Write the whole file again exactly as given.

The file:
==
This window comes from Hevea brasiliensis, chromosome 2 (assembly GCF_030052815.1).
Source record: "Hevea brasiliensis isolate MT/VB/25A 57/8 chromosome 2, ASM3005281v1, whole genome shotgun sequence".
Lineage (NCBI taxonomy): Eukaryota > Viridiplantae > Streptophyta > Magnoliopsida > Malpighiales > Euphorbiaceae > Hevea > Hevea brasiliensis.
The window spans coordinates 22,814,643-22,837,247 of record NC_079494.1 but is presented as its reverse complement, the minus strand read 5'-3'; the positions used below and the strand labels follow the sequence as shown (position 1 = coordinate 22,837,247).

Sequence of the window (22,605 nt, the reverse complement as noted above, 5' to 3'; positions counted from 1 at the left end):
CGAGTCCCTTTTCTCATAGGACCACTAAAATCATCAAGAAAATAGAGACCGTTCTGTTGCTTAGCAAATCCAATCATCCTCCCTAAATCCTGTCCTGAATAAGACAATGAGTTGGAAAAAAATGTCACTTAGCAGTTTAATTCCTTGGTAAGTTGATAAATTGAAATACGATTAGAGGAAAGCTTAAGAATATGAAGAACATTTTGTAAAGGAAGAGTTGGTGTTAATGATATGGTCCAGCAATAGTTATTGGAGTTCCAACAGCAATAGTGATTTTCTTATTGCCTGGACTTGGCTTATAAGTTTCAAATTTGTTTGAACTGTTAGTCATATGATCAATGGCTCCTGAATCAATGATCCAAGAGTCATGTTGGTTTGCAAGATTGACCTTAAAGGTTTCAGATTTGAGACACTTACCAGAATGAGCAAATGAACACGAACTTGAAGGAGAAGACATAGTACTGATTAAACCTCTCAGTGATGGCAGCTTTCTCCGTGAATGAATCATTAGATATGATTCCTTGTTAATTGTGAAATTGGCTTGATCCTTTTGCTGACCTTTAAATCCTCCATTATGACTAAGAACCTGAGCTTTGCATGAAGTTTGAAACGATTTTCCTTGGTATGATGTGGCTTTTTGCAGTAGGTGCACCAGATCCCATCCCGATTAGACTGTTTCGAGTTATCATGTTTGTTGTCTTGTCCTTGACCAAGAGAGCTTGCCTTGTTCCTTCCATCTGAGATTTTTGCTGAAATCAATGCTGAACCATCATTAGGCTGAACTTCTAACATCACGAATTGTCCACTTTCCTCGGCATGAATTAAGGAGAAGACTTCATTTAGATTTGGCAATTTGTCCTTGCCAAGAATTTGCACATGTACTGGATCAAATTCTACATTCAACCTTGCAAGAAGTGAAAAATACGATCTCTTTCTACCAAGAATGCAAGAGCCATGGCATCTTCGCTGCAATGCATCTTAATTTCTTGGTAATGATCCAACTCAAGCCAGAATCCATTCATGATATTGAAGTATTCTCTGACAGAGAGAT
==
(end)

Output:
This window comes from Hevea brasiliensis, chromosome 2 (assembly GCF_030052815.1).
Source record: "Hevea brasiliensis isolate MT/VB/25A 57/8 chromosome 2, ASM3005281v1, whole genome shotgun sequence".
Lineage (NCBI taxonomy): Eukaryota > Viridiplantae > Streptophyta > Magnoliopsida > Malpighiales > Euphorbiaceae > Hevea > Hevea brasiliensis.
The window spans coordinates 22,814,643-22,837,247 of record NC_079494.1 but is presented as its reverse complement, the minus strand read 5'-3'; the positions used below and the strand labels follow the sequence as shown (position 1 = coordinate 22,837,247).

Sequence of the window (22,605 nt, the reverse complement as noted above, 5' to 3'; positions counted from 1 at the left end):
CGAGTCCCTTTTCTCATAGGACCACTAAAATCATCAAGAAAATAGAGACCGTTCTGTTGCTTAGCAAATCCAATCATCCTCCCTAAATCCTGTCCTGAATAAGACAATGAGTTGGAAAAAAATGTCACTTAGCAGTTTAATTCCTTGGTAAGTTGATAAATTGAAATACGATTAGAGGAAAGCTTAAGAATATGAAGAACATTTTGTAAAGGAAGAGTTGGTGTTAATGATATGGTCCAGCAATAGTTATTGGAGTTCCAACAGCAATAGTGATTTTCTTATTGCCTGGACTTGGCTTATAAGTTTCAAATTTGTTTGAACTGTTAGTCATATGATCAATGGCTCCTGAATCAATGATCCAAGAGTCATGTTGGTTTGCAAGATTGACCTTAAAGGTTTCAGATTTGAGACACTTACCAGAATGAGCAAATGAACACGAACTTGAAGGAGAAGACATAGTACTGATTAAACCTCTCAGTGATGGCAGCTTTCTCCGTGAATGAATCATTAGATATGATTCCTTGTTAATTGTGAAATTGGCTTGATCCTTTTGCTGACCTTTAAATCCTCCATTATGACTAAGAACCTGAGCTTTGCATGAAGTTTGAAACGATTTTCCTTGGTATGATGTGGCTTTTTGCAGTAGGTGCACCAGATCCCATCCCGATTAGACTGTTTCGAGTTATCATGTTTGTTGTCTTGTCCTTGACCAAGAGAGCTTGCCTTGTTCCTTCCATCTGAGATTTTTGCTGAAATCAATGCTGAACCATCATTAGGCTGAACTTCTAACATCACGAATTGTCCACTTTCCTCGGCATGAATTAAGGAGAAGACTTCATTTAGATTTGGCAATTTGTCCTTGCCAAGAATTTGCACATGTACTGGATCAAATTCTACATTCAACCTTGCAAGAAGTGAAAAATACGATCTCTTTCTACCAAGAATGCAAGAGCCATGGCATCTTCGCTGCAATGCATCTTAATTTCTTGGTAATGATCCAACTCAAGCCAGAATCCATTCATGATATTGAAGTATTCTCTGACAGAGAGAT